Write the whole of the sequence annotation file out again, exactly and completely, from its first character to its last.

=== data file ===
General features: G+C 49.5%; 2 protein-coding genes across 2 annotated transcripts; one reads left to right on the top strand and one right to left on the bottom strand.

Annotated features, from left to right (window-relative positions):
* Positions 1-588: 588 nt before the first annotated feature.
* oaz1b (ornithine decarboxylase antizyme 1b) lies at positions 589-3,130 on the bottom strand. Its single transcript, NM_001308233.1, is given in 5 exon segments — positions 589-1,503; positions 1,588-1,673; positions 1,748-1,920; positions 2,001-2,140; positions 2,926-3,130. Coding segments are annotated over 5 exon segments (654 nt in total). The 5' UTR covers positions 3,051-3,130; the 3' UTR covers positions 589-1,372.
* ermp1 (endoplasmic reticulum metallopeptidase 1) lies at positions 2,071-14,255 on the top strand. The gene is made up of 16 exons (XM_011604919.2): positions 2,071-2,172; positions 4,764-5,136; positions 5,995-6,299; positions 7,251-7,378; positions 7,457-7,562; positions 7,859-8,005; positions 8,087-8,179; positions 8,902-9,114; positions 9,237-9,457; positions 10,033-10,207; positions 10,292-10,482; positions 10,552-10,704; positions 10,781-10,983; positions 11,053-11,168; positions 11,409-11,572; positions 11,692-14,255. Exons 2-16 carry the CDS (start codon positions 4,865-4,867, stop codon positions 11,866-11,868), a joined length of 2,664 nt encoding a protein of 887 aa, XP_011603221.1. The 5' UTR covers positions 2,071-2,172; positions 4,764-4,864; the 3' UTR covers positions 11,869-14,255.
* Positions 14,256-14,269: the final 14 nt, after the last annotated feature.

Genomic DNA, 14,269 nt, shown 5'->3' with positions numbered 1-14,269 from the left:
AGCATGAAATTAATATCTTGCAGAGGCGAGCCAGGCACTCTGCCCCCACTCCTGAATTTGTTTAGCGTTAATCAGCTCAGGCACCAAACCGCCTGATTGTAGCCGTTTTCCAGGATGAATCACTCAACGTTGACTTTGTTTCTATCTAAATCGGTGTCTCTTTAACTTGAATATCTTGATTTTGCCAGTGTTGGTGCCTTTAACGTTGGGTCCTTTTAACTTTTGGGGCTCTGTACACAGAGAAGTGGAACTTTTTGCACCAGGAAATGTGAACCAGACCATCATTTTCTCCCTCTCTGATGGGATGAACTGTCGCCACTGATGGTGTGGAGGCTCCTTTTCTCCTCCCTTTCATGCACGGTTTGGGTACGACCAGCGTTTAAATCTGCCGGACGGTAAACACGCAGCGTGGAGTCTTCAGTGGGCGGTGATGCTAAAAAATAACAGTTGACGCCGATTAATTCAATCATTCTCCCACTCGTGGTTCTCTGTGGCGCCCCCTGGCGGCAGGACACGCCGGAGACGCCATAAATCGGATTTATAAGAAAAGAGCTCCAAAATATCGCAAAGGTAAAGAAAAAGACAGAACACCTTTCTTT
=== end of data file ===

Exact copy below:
General features: G+C 49.5%; 2 protein-coding genes across 2 annotated transcripts; one reads left to right on the top strand and one right to left on the bottom strand.

Annotated features, from left to right (window-relative positions):
* Positions 1-588: 588 nt before the first annotated feature.
* oaz1b (ornithine decarboxylase antizyme 1b) lies at positions 589-3,130 on the bottom strand. Its single transcript, NM_001308233.1, is given in 5 exon segments — positions 589-1,503; positions 1,588-1,673; positions 1,748-1,920; positions 2,001-2,140; positions 2,926-3,130. Coding segments are annotated over 5 exon segments (654 nt in total). The 5' UTR covers positions 3,051-3,130; the 3' UTR covers positions 589-1,372.
* ermp1 (endoplasmic reticulum metallopeptidase 1) lies at positions 2,071-14,255 on the top strand. The gene is made up of 16 exons (XM_011604919.2): positions 2,071-2,172; positions 4,764-5,136; positions 5,995-6,299; positions 7,251-7,378; positions 7,457-7,562; positions 7,859-8,005; positions 8,087-8,179; positions 8,902-9,114; positions 9,237-9,457; positions 10,033-10,207; positions 10,292-10,482; positions 10,552-10,704; positions 10,781-10,983; positions 11,053-11,168; positions 11,409-11,572; positions 11,692-14,255. Exons 2-16 carry the CDS (start codon positions 4,865-4,867, stop codon positions 11,866-11,868), a joined length of 2,664 nt encoding a protein of 887 aa, XP_011603221.1. The 5' UTR covers positions 2,071-2,172; positions 4,764-4,864; the 3' UTR covers positions 11,869-14,255.
* Positions 14,256-14,269: the final 14 nt, after the last annotated feature.

Genomic DNA, 14,269 nt, shown 5'->3' with positions numbered 1-14,269 from the left:
AGCATGAAATTAATATCTTGCAGAGGCGAGCCAGGCACTCTGCCCCCACTCCTGAATTTGTTTAGCGTTAATCAGCTCAGGCACCAAACCGCCTGATTGTAGCCGTTTTCCAGGATGAATCACTCAACGTTGACTTTGTTTCTATCTAAATCGGTGTCTCTTTAACTTGAATATCTTGATTTTGCCAGTGTTGGTGCCTTTAACGTTGGGTCCTTTTAACTTTTGGGGCTCTGTACACAGAGAAGTGGAACTTTTTGCACCAGGAAATGTGAACCAGACCATCATTTTCTCCCTCTCTGATGGGATGAACTGTCGCCACTGATGGTGTGGAGGCTCCTTTTCTCCTCCCTTTCATGCACGGTTTGGGTACGACCAGCGTTTAAATCTGCCGGACGGTAAACACGCAGCGTGGAGTCTTCAGTGGGCGGTGATGCTAAAAAATAACAGTTGACGCCGATTAATTCAATCATTCTCCCACTCGTGGTTCTCTGTGGCGCCCCCTGGCGGCAGGACACGCCGGAGACGCCATAAATCGGATTTATAAGAAAAGAGCTCCAAAATATCGCAAAGGTAAAGAAAAAGACAGAACACCTTTCTTT